Brief summary: Children in a classroom who are playing with the numbers and letters line up and go outside. Number 1 introduces itself to the Letter A. Other numbers and letters contribute to the conversation comparing how they are alike and different, always trying to one up each other. This accelerates until there is a war between the letters and the numbers. Suddenly, there is a loud “STOP!” by a different group who demonstrate how they can exist together in harmony.
Comments: Primary students will be able to see and understand the likes and differences of the two groups. Large and bright illustrations with speech bubbles.
I Found a Kitty! by Troy Cummings; illustrated by Troy Cummings. 2020. Published by Random House Books for Young Readers.
Brief summary: Arfy is having a great time playing and sniffing outside when he comes across a homeless kitten in a drainpipe. He writes several letters to those in the neighbor he believes will be able to give Scamper a good home. Each time, they write back to Arfy after Scamper has been there for a small time but without success. Finally, Arfy finds Scamper the perfect home.
Comments: This would be a book to read when introducing letter writing for young readers.
Suggestions are in the back for ways readers can help a homeless pet.
When My Brother Gets Home by Tom Lichtenheld; illustrated by Tom Lichtenheld. 2020. Pencil, watercolor and colored pencil on Mi-Teintes paper. Published by Houghton Mifflin Harcourt for Young Readers.
Brief summary: A preschooler excitedly shares all of the wonderful adventures and playing she and her brother will do once he returns from school.
Comments: Super sweet book about a little girl waiting to play with her older brother. If only they could always stay like that…
Nesting by Henry Cole; illustrated by Henry Cole. 2020. Micron pens and acrylic paints. Published by Katherine Tegen Books.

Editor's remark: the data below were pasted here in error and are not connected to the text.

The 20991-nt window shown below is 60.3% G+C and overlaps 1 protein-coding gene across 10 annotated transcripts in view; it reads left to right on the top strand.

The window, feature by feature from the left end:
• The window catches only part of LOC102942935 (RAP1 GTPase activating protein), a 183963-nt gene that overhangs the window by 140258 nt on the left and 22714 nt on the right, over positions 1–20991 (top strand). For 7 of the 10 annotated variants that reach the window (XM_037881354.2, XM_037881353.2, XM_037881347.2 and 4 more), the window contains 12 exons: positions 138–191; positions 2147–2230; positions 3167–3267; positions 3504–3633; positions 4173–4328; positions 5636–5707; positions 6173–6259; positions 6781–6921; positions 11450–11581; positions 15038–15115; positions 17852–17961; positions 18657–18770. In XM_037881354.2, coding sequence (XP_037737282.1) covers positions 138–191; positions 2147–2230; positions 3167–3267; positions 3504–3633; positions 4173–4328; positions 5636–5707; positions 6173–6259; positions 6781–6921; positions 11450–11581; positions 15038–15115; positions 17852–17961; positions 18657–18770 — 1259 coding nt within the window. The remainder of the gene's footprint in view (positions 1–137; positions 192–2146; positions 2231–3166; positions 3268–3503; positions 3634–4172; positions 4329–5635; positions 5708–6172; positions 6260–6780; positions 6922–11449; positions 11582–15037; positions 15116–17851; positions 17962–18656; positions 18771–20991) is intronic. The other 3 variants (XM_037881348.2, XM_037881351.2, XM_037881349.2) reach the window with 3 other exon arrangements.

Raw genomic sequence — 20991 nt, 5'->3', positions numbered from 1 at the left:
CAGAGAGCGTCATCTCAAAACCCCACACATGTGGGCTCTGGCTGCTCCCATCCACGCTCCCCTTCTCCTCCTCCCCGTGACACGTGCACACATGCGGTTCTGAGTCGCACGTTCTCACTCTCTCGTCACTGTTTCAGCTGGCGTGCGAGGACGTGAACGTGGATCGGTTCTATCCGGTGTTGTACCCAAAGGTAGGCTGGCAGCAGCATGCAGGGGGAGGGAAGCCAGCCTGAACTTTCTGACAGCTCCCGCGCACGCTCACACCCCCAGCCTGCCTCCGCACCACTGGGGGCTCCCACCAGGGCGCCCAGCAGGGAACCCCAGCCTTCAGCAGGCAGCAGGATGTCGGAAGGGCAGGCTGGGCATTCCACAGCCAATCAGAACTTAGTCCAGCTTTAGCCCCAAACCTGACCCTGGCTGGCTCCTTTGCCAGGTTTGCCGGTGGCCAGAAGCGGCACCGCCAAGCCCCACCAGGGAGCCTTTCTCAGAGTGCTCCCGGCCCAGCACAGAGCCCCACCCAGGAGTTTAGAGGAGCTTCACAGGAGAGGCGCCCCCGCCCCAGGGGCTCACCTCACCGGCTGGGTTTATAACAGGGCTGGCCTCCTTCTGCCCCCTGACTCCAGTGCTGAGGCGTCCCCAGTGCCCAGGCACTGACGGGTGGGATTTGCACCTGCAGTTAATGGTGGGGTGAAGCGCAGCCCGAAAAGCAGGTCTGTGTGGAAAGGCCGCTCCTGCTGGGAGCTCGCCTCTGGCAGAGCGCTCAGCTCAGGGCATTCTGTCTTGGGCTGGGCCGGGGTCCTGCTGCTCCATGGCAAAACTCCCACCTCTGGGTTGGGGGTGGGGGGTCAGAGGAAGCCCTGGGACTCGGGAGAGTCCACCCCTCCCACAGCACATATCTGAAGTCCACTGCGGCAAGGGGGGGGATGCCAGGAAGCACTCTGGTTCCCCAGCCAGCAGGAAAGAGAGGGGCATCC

Brief summary: Young readers learn about two robins making a nest in an apple tree. The mother robin lays four eggs and keeps them warm until they hatch. Now, both robins must take turns feeding their babies despite a storm and a snake. When the hatchlings have grown and have feathers, they leave the nest, learn to feed themselves, and grow fat for the winter months.
Comments: Robin blue end pages. Illustrations are done with black pen and blue acrylics.
This book would go well with the spring unit of study.
Author’s Note in the back with more robin facts.
The Secret Garden of George Washington Carver by Gene Barretta; illustrated by Frank Morrison. 2020. Oil on illustration board. Published by Katherine Tegen Books.
Brief summary: This narrative biography begins in 1874 with a young ten year old George Carver watering his plants in his secret Missourian garden. Through George’s love of botany and nature around him, he learns of the benefits of those plants and shares this knowledge with others. He attends Iowa Agricultural College. Booker T. Washington hires George to teach the people about agriculture. He began experimenting with new crops to replace cotton, because that crop was destroying the land. He discovers peanuts do well in the South. Carver travels and educates people about how to farm better and the many beneficial uses of peanuts.
Comments: Wow! I had no idea that there are 300 uses for peanuts. The book did not list any of those, so I’ll have to do some research. Maybe that would be a good topic for students to research and share.
Timeline, bibliography, and further reading sections are in the back.
Beautiful and inspirational illustrations. The cover caught my eye.